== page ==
While sophisticated humanoid robots have long been a staple of science fiction fantasy, how about some science fact? Move away from sci-fi and the sad truth is that even the most cutting-edge of today’s robots would be hard pressed to lace their own shoes let alone be mistaken for humans.
This is Moravec’s paradox.1 We may have supercomputers able to diagnose diseases, perform billions of mind-bogglingly complex calculations in fractions of a second and wipe the floor with the best of the world’s human chess players, but when it comes to the more mundane stuff that we all take for granted robots often fall flat (in many cases, literally).
Many economists and IT futurists worry that robotics could render a lot of routine, manual jobs obsolete. But Moravec’s paradox gives us pause: maybe some of the more dextrous, if routine jobs will be harder to eliminate.
Or we may find new niches in which robots can never replace the human touch. Perhaps, we might even find the bigger threat is to skilled, non-routine jobs, where the march of artificial intelligence is yet to be fully felt. The world of work is set to change dramatically in the next few decades, but perhaps in surprising ways it’s very hard to predict now.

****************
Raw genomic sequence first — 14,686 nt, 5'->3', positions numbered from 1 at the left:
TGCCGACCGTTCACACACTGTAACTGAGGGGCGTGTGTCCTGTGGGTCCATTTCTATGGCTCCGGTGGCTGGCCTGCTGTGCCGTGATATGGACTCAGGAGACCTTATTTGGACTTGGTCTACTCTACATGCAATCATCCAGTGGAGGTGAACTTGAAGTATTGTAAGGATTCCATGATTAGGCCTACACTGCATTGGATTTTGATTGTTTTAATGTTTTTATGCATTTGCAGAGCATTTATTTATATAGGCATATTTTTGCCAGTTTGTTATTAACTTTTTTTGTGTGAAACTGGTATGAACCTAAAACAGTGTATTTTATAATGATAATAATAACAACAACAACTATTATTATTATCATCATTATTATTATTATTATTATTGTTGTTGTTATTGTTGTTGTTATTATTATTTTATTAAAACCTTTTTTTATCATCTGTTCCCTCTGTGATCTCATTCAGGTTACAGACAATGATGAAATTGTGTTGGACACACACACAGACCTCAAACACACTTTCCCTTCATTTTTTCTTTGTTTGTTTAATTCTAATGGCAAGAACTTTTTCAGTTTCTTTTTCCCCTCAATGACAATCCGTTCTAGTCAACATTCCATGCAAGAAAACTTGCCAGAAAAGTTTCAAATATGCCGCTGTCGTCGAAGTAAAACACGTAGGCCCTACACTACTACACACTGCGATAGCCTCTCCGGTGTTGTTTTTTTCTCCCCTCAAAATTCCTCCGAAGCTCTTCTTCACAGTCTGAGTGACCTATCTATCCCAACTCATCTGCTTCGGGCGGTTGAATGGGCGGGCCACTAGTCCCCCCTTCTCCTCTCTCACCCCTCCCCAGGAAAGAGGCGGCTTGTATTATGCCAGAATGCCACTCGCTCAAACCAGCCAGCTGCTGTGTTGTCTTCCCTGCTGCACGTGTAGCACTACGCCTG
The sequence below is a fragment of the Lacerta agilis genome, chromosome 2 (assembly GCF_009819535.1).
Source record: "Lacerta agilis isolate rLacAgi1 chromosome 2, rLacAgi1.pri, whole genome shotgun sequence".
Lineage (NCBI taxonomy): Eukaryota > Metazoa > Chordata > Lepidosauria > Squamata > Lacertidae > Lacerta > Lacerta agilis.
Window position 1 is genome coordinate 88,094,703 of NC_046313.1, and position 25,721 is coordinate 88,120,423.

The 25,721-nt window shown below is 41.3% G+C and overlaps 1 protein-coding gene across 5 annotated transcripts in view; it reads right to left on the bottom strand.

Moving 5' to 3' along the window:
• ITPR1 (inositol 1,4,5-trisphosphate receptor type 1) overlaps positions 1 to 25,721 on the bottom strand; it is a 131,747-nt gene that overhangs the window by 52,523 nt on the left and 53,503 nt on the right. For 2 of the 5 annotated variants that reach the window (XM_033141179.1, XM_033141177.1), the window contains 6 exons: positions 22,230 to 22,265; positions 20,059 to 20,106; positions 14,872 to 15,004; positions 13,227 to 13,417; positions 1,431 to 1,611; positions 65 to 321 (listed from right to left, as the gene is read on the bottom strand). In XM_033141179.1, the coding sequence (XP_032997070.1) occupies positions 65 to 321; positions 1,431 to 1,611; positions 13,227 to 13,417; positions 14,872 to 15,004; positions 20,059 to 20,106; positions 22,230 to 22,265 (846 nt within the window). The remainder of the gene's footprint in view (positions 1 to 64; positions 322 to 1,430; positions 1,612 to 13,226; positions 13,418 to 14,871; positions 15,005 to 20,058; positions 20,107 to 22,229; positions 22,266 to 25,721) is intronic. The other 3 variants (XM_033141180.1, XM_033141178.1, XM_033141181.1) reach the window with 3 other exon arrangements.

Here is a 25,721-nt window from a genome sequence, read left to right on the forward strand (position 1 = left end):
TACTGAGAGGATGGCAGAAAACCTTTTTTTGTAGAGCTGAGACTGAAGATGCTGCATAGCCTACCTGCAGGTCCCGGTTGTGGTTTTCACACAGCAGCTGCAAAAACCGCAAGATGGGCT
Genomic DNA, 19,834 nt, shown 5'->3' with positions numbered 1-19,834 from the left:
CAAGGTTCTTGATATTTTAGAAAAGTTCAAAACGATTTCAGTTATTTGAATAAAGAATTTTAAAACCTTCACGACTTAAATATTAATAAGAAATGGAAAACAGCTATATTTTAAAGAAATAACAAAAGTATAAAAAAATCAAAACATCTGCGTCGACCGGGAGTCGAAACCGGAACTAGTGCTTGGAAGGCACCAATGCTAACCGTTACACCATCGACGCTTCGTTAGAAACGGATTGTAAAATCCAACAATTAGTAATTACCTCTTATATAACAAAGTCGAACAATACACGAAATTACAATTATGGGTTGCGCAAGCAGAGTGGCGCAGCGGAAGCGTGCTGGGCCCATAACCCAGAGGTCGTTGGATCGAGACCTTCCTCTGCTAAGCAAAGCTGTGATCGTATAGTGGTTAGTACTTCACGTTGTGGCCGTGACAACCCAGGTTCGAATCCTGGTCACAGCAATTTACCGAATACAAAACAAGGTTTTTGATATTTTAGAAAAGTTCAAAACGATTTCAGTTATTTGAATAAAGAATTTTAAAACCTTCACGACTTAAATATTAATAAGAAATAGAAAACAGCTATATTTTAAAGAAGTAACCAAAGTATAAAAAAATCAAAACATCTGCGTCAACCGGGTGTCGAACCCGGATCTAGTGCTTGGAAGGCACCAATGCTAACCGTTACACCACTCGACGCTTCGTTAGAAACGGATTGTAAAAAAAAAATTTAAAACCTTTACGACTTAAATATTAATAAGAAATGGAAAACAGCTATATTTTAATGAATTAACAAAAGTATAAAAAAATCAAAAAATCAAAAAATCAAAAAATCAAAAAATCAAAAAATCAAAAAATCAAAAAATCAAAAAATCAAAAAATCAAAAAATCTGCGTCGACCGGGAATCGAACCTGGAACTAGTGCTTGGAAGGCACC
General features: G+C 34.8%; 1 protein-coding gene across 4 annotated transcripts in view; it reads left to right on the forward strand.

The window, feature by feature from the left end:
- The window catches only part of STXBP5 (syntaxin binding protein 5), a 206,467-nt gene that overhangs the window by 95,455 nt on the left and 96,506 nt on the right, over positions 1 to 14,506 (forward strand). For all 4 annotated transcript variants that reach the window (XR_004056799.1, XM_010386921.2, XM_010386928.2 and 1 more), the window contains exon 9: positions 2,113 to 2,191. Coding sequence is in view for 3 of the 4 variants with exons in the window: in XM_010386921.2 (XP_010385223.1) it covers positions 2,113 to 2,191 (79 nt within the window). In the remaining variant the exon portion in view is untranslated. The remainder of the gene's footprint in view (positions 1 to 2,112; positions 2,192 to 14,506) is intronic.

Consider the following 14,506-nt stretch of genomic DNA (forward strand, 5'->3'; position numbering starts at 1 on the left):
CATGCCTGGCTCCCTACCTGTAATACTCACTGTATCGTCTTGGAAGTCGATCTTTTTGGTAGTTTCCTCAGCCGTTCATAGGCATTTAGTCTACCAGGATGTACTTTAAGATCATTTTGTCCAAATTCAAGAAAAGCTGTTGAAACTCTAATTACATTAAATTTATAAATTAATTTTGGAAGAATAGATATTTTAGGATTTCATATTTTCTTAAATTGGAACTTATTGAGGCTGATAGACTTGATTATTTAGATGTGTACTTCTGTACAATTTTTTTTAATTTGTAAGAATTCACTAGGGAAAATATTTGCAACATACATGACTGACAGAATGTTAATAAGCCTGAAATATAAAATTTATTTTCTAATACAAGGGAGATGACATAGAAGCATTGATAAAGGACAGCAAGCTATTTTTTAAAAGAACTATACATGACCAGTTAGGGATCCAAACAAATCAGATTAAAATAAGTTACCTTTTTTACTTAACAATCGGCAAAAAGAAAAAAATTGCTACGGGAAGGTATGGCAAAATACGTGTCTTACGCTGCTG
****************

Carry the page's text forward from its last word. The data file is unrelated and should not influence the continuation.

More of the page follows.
To learn more about Moravec’s paradox and other thought experiments in economics and investing access our full report: Curves and paradoxes.
Shamik Dhar, chief economist, BNY Mellon Investment Management.
1After Hans Peter Moravec a scientist at the Robotics Institute of Carnegie Mellon University. In Moravec’s words: “It is comparatively easy to make computers exhibit adult level performance on intelligence tests or playing checkers, and difficult or impossible to give them the skills of a one-year-old when it comes to perception and mobility.”